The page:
Alex Powell, left, and Chaney Coman, right, of The Roundhouse Foundation grant program, add their comments to the visitors wall at Central Oregon’s new Hospice House prior to installation of the walnut paneling. photo provided
Alex Powell, left, and Chaney Coman, right, of The Roundhouse Foundation grant program, add their comments to the visitors wall at Central Oregon’s new Hospice House prior to installation of the walnut paneling. photo provided

In just a few months’ time, the generous residents of Sisters Country not only met but exceeded the $100,000 challenge in support of the new Hospice House at Partners In Care in Bend. As of last week, $116,035 had been donated, fully funding the Three Sisters suite, with the remainder going toward the Black Butte suite.

Partners In Care and the Sisters Challenge Team extended a very grateful thank-you to those Sisters Country residents who opened their hearts and their wallets to help provide hospice care in a state-of-the-art specialty hospital, the only one east of the Cascades. Members of the team include Chairman Bill Willitts, Fran Willis, Rob Corrigan, Kevin Miller, Donna Lipscomb, John Griffith, and Sue Stafford.

On Friday, June 18, three members of The Roundhouse Foundation staff were given a tour of the new facility by Director of Development and Communications Marlene Carlson, accompanied by Eric Alexander, executive director of Partners In Care, and Kristie Hammond, RN, who will be involved with the new Hospice House. The Roundhouse Foundation Executive Director and Trustee Erin Borla was accompanied by foundation staff members Chaney Coman, grants manager and office coordinator; and Alex Powell, grants program officer (see related story).



The new Hospice House and its grounds were designed by DKA Architecture, ALSC Architects, and J. Battleson Design. SunWest Builders are constructing the facility. The designers created a space that embraces the elements of earth, air, fire, and water: Earth, through the connection of the surrounding natural landscape; air, represented by the openness of rooms to the outside and views to the sky; fire, in the warmth of the fireplace and the pinpoints of light on the vigil wall of the chapel; and water, represented in the view of the water feature outside the chapel. These elements help generate feelings of familiarity, serenity, and peacefulness.

Entering the front door, one steps into the Great Room with its double-sided fireplace, which also opens into the dining room, where there is a farm-style dining table and chairs. Beyond the dining room is a large commercial kitchen with a pass-through where, at all times, there will be a Crock-Pot of soup, coffee, tea, and freshly baked cookies available. Outside the Great Room is a deck and a play area for children visiting family members. Patient pets are welcome to visit and there is a pet park to accommodate them.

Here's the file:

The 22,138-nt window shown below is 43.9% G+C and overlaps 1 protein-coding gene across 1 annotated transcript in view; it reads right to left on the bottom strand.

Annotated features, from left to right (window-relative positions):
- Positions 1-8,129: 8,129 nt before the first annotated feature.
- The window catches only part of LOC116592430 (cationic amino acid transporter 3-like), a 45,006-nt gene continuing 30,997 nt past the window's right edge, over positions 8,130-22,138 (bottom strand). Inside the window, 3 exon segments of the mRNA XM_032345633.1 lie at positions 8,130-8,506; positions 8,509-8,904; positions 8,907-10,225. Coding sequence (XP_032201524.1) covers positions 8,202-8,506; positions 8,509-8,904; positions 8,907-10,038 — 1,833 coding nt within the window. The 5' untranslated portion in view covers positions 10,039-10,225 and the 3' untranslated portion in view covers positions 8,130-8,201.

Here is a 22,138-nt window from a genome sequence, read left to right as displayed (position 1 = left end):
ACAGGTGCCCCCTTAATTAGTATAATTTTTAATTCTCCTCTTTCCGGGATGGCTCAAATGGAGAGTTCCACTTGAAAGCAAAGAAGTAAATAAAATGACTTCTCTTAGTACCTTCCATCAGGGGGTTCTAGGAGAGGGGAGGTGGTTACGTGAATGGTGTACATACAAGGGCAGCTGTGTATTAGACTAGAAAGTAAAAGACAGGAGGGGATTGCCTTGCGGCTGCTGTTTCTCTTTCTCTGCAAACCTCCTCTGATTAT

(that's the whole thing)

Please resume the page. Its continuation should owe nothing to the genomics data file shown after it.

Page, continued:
Beautiful spaces intuitively flow from one to another, strung along a curved, walnut-paneled “journey wall” leading from patient rooms to the chapel. Everywhere throughout the 14,600-square-foot building are large double-pane windows that open and allow for the play of natural light throughout the day and as the seasons change.

According to Alexander, “The building was designed to be beautiful, close to nature, and to encourage reflection. The whole idea was to build a building in a garden to bring nature as close as possible.”

The campaign brochure states: “The new Hospice House was designed with one mandate: to reinforce and preserve the dignity of the people using hospice care as they complete their lives.”

The chapel is designed to welcome people of all beliefs. A wall with points of light helps the visitor recall the beautiful moments in the life of a loved one. A crystal singing bowl produces a B-flat note when struck with a mallet – a tone that is said to penetrate deeply into the soul and release through the heart and the crown.

An activity room will be available for watching TV somewhere other than in the patient’s suite, playing games, reading, and visiting. There are also sitting areas located throughout the building, many oriented to the gardens.

Hospice House staff will also be well cared for with a staff break room, not included in the original six-bed Hospice House, which will be converted totally to administrative offices and staff/team areas. There will also be separate offices in the new building for the Medical Director and Hospice House Director, as well as a consultation room for meeting with families, and a large medication room.

The 12 patient suites, each with its own bathroom and roll-in shower, are designed to meet needs of patients and their families. The Three Sisters suite (room 11), financed by the Sisters Challenge, looks out on the “gratitude garden,” which will contain the wall with bronze leaves denoting donors’ names as well as flowers, trees, and shrubs. The room receives lovely evening light viewed through its large window.

The Black Butte suite is a negative-air-pressure room, which keeps infection isolated from the rest of the facility.

Alexander estimates the building will be completed in September 2021, and occupied in October or November.

Donations for the Sisters Challenge are still being accepted. Checks or pledges may be sent to Partners In Care, 2075 NE Wyatt Ct., Bend, OR, 97701, indicating the Sisters Challenge. Donations may also be made online at www.partnersbend.org/campaign, indicating the Sisters Challenge. The CARES Act and SECURE Act offer incentives for charitable giving. For more information, contact Marlene Carlson at 541-382-5882.